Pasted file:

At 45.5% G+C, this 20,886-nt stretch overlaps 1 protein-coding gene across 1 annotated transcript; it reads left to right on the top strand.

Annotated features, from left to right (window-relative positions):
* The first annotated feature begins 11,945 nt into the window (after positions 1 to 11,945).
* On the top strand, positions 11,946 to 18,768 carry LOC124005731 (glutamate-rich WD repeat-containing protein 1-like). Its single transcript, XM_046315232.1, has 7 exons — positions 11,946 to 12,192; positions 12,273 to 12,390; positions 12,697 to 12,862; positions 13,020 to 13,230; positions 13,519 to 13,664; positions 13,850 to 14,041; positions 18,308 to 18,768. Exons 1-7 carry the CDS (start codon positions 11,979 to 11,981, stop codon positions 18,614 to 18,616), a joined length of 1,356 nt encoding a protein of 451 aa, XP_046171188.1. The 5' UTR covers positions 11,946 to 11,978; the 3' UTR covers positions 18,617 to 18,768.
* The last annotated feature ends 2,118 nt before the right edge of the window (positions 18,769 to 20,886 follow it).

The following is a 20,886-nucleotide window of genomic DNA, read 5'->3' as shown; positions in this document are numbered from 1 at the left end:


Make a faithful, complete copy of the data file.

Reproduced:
At 45.5% G+C, this 20,886-nt stretch overlaps 1 protein-coding gene across 1 annotated transcript; it reads left to right on the top strand.

Annotated features, from left to right (window-relative positions):
* The first annotated feature begins 11,945 nt into the window (after positions 1 to 11,945).
* On the top strand, positions 11,946 to 18,768 carry LOC124005731 (glutamate-rich WD repeat-containing protein 1-like). Its single transcript, XM_046315232.1, has 7 exons — positions 11,946 to 12,192; positions 12,273 to 12,390; positions 12,697 to 12,862; positions 13,020 to 13,230; positions 13,519 to 13,664; positions 13,850 to 14,041; positions 18,308 to 18,768. Exons 1-7 carry the CDS (start codon positions 11,979 to 11,981, stop codon positions 18,614 to 18,616), a joined length of 1,356 nt encoding a protein of 451 aa, XP_046171188.1. The 5' UTR covers positions 11,946 to 11,978; the 3' UTR covers positions 18,617 to 18,768.
* The last annotated feature ends 2,118 nt before the right edge of the window (positions 18,769 to 20,886 follow it).

The following is a 20,886-nucleotide window of genomic DNA, read 5'->3' as shown; positions in this document are numbered from 1 at the left end: